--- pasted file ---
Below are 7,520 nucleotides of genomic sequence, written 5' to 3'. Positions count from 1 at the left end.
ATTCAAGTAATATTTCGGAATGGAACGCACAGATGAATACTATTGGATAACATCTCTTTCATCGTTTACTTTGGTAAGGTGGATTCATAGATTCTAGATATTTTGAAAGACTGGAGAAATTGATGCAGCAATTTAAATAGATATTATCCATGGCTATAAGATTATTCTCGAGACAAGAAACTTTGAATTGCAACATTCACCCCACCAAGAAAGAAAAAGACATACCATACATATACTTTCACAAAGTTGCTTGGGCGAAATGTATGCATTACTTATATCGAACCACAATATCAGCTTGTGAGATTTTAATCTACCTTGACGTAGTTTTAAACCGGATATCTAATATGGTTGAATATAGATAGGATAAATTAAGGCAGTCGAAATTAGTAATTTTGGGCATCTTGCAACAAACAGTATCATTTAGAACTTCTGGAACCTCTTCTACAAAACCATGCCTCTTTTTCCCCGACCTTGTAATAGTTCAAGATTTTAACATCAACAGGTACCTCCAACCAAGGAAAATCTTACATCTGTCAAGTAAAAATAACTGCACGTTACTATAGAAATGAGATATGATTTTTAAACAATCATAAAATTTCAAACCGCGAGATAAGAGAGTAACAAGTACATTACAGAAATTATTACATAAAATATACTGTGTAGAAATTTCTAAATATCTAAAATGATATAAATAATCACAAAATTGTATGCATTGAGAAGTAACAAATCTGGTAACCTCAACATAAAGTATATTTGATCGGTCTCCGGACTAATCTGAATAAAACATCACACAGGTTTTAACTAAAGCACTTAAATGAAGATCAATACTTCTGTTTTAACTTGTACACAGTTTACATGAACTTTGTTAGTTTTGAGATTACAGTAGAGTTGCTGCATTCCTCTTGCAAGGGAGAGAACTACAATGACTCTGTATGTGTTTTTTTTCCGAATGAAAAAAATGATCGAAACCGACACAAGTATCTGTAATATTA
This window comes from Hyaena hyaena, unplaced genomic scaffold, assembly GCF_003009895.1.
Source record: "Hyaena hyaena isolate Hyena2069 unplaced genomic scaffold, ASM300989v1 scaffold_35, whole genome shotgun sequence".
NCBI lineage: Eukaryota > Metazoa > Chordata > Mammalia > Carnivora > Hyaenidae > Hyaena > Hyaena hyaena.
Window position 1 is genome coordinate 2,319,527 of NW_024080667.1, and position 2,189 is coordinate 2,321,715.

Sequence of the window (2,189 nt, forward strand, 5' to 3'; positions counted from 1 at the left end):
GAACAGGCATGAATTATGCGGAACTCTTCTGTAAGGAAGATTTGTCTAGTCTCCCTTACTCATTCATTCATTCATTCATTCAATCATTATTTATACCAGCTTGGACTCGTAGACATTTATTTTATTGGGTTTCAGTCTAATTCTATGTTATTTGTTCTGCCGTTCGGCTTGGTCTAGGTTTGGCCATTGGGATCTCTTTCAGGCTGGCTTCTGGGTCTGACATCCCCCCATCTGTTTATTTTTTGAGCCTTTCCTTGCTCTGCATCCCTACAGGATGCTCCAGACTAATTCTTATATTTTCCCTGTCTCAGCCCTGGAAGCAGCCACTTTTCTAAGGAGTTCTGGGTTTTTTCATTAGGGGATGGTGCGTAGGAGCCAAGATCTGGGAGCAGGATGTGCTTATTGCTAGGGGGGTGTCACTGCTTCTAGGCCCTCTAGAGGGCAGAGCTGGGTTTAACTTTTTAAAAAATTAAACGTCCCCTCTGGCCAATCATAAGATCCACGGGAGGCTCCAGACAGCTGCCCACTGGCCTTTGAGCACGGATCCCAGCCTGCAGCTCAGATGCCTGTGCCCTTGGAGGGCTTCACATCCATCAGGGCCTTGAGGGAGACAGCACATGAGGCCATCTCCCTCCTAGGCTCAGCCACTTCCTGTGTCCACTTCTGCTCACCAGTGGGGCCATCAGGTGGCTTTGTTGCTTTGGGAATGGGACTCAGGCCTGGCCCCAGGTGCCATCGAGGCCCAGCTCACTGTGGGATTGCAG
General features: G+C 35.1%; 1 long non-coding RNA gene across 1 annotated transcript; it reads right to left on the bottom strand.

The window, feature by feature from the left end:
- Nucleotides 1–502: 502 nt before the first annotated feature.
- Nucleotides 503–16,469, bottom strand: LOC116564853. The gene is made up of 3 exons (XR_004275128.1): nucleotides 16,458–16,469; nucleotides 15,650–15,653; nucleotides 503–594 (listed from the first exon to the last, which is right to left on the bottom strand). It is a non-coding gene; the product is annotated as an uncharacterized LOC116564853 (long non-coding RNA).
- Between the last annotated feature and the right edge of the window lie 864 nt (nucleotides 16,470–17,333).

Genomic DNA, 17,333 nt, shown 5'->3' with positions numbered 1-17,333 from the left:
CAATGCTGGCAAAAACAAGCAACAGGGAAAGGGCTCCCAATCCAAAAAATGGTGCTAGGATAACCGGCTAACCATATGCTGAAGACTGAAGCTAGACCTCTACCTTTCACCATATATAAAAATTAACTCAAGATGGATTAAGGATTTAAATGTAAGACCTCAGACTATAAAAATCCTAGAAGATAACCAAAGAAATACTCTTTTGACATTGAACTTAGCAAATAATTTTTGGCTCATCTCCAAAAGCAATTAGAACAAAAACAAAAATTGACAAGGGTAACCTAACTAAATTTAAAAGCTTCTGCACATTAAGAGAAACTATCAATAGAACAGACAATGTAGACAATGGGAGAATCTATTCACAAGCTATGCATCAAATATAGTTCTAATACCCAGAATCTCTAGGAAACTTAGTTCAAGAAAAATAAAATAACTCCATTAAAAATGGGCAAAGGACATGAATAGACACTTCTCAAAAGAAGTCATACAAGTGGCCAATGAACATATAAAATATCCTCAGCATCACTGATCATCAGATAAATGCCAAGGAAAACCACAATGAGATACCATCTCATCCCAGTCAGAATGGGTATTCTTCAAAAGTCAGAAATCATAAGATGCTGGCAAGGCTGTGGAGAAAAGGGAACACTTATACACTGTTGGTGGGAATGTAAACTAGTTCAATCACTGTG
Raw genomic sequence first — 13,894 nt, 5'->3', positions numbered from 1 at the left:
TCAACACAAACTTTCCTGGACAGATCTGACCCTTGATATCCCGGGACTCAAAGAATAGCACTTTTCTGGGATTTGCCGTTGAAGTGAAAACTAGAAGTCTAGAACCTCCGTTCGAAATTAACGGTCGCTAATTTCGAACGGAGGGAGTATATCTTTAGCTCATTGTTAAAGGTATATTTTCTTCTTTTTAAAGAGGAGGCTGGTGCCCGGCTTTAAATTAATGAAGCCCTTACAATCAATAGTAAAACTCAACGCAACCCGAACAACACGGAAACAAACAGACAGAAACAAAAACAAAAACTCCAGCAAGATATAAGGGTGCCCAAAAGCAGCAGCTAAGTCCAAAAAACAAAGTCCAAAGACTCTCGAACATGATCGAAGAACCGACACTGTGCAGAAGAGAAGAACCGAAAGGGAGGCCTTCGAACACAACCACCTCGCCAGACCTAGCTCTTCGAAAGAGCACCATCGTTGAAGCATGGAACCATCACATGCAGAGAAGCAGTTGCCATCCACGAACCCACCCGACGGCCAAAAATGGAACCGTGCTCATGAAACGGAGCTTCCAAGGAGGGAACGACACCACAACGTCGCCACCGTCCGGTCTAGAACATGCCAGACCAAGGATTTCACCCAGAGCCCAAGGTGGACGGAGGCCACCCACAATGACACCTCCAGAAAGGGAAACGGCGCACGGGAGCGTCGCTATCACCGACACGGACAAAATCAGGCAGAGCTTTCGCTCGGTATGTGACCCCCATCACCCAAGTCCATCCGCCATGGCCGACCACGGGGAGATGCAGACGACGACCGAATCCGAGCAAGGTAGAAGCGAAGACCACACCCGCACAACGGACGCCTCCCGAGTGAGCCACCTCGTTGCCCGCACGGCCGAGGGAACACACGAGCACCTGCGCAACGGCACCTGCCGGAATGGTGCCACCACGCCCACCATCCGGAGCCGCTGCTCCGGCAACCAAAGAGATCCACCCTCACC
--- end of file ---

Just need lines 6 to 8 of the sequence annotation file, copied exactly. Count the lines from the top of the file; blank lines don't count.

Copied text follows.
Window position 1 is genome coordinate 2,319,527 of NW_024080667.1, and position 2,189 is coordinate 2,321,715.

Sequence of the window (2,189 nt, forward strand, 5' to 3'; positions counted from 1 at the left end):
GAACAGGCATGAATTATGCGGAACTCTTCTGTAAGGAAGATTTGTCTAGTCTCCCTTACTCATTCATTCATTCATTCATTCAATCATTATTTATACCAGCTTGGACTCGTAGACATTTATTTTATTGGGTTTCAGTCTAATTCTATGTTATTTGTTCTGCCGTTCGGCTTGGTCTAGGTTTGGCCATTGGGATCTCTTTCAGGCTGGCTTCTGGGTCTGACATCCCCCCATCTGTTTATTTTTTGAGCCTTTCCTTGCTCTGCATCCCTACAGGATGCTCCAGACTAATTCTTATATTTTCCCTGTCTCAGCCCTGGAAGCAGCCACTTTTCTAAGGAGTTCTGGGTTTTTTCATTAGGGGATGGTGCGTAGGAGCCAAGATCTGGGAGCAGGATGTGCTTATTGCTAGGGGGGTGTCACTGCTTCTAGGCCCTCTAGAGGGCAGAGCTGGGTTTAACTTTTTAAAAAATTAAACGTCCCCTCTGGCCAATCATAAGATCCACGGGAGGCTCCAGACAGCTGCCCACTGGCCTTTGAGCACGGATCCCAGCCTGCAGCTCAGATGCCTGTGCCCTTGGAGGGCTTCACATCCATCAGGGCCTTGAGGGAGACAGCACATGAGGCCATCTCCCTCCTAGGCTCAGCCACTTCCTGTGTCCACTTCTGCTCACCAGTGGGGCCATCAGGTGGCTTTGTTGCTTTGGGAATGGGACTCAGGCCTGGCCCCAGGTGCCATCGAGGCCCAGCTCACTGTGGGATTGCAG